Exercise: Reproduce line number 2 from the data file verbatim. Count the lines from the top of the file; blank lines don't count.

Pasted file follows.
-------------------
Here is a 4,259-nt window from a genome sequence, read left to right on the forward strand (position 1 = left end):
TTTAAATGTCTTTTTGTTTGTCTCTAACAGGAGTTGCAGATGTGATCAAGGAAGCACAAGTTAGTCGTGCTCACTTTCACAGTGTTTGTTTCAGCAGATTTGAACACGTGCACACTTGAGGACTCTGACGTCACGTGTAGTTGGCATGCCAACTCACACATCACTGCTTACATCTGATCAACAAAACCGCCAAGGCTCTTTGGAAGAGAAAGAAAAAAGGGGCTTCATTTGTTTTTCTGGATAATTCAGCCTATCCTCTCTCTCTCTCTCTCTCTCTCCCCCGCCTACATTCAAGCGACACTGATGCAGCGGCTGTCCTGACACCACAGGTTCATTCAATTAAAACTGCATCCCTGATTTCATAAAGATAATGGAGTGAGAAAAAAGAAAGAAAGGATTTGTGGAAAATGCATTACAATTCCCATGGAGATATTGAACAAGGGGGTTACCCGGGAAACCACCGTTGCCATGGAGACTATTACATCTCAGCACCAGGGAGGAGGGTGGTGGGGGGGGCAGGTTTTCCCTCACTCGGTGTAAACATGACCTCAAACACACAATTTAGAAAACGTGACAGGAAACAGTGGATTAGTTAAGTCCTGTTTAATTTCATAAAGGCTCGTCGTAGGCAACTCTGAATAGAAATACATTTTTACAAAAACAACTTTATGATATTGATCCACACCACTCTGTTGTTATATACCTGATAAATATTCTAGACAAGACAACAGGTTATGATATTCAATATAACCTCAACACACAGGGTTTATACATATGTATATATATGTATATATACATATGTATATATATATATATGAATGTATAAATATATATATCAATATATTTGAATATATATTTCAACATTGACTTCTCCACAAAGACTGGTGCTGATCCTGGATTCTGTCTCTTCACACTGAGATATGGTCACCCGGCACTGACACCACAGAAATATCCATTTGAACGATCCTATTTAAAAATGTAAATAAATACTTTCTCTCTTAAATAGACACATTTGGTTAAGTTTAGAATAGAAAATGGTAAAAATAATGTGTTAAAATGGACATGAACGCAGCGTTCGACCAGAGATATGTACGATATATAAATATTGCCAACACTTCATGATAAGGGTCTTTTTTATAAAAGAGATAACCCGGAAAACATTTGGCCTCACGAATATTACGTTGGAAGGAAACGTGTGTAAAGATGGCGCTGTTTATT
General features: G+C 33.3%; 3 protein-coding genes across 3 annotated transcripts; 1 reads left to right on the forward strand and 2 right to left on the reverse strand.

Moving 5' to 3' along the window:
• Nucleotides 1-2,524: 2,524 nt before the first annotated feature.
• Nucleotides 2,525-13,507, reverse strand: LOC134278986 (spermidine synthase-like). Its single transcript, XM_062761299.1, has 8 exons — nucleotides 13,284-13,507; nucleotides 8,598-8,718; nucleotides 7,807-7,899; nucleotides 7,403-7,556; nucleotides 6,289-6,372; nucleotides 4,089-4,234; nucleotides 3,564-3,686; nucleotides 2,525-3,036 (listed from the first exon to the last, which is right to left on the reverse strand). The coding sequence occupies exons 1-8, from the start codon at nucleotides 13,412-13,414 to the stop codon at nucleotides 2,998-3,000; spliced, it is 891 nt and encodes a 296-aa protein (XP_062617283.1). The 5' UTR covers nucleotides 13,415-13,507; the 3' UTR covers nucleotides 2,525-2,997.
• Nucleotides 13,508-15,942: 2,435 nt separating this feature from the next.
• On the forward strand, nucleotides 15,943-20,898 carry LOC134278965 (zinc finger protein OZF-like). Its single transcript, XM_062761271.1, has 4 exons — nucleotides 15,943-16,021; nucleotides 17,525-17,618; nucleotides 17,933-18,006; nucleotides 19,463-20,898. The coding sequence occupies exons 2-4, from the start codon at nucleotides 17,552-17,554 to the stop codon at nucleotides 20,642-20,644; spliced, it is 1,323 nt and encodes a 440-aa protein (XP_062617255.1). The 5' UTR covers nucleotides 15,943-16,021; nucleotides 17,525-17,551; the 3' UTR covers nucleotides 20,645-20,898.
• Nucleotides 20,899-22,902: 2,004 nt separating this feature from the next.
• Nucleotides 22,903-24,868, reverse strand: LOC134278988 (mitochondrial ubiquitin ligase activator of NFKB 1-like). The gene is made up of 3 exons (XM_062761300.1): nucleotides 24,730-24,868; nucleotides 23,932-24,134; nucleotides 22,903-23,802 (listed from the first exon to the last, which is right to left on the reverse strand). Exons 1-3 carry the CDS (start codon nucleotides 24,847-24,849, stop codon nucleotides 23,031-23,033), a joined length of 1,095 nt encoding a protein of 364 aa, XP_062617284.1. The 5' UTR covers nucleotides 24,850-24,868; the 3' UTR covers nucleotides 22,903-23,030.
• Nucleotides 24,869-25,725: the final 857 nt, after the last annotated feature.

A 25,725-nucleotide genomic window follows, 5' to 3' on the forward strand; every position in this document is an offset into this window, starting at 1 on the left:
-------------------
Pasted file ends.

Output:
TTTAAATGTCTTTTTGTTTGTCTCTAACAGGAGTTGCAGATGTGATCAAGGAAGCACAAGTTAGTCGTGCTCACTTTCACAGTGTTTGTTTCAGCAGATTTGAACACGTGCACACTTGAGGACTCTGACGTCACGTGTAGTTGGCATGCCAACTCACACATCACTGCTTACATCTGATCAACAAAACCGCCAAGGCTCTTTGGAAGAGAAAGAAAAAAGGGGCTTCATTTGTTTTTCTGGATAATTCAGCCTATCCTCTCTCTCTCTCTCTCTCTCTCCCCCGCCTACATTCAAGCGACACTGATGCAGCGGCTGTCCTGACACCACAGGTTCATTCAATTAAAACTGCATCCCTGATTTCATAAAGATAATGGAGTGAGAAAAAAGAAAGAAAGGATTTGTGGAAAATGCATTACAATTCCCATGGAGATATTGAACAAGGGGGTTACCCGGGAAACCACCGTTGCCATGGAGACTATTACATCTCAGCACCAGGGAGGAGGGTGGTGGGGGGGGCAGGTTTTCCCTCACTCGGTGTAAACATGACCTCAAACACACAATTTAGAAAACGTGACAGGAAACAGTGGATTAGTTAAGTCCTGTTTAATTTCATAAAGGCTCGTCGTAGGCAACTCTGAATAGAAATACATTTTTACAAAAACAACTTTATGATATTGATCCACACCACTCTGTTGTTATATACCTGATAAATATTCTAGACAAGACAACAGGTTATGATATTCAATATAACCTCAACACACAGGGTTTATACATATGTATATATATGTATATATACATATGTATATATATATATATGAATGTATAAATATATATATCAATATATTTGAATATATATTTCAACATTGACTTCTCCACAAAGACTGGTGCTGATCCTGGATTCTGTCTCTTCACACTGAGATATGGTCACCCGGCACTGACACCACAGAAATATCCATTTGAACGATCCTATTTAAAAATGTAAATAAATACTTTCTCTCTTAAATAGACACATTTGGTTAAGTTTAGAATAGAAAATGGTAAAAATAATGTGTTAAAATGGACATGAACGCAGCGTTCGACCAGAGATATGTACGATATATAAATATTGCCAACACTTCATGATAAGGGTCTTTTTTATAAAAGAGATAACCCGGAAAACATTTGGCCTCACGAATATTACGTTGGAAGGAAACGTGTGTAAAGATGGCGCTGTTTATT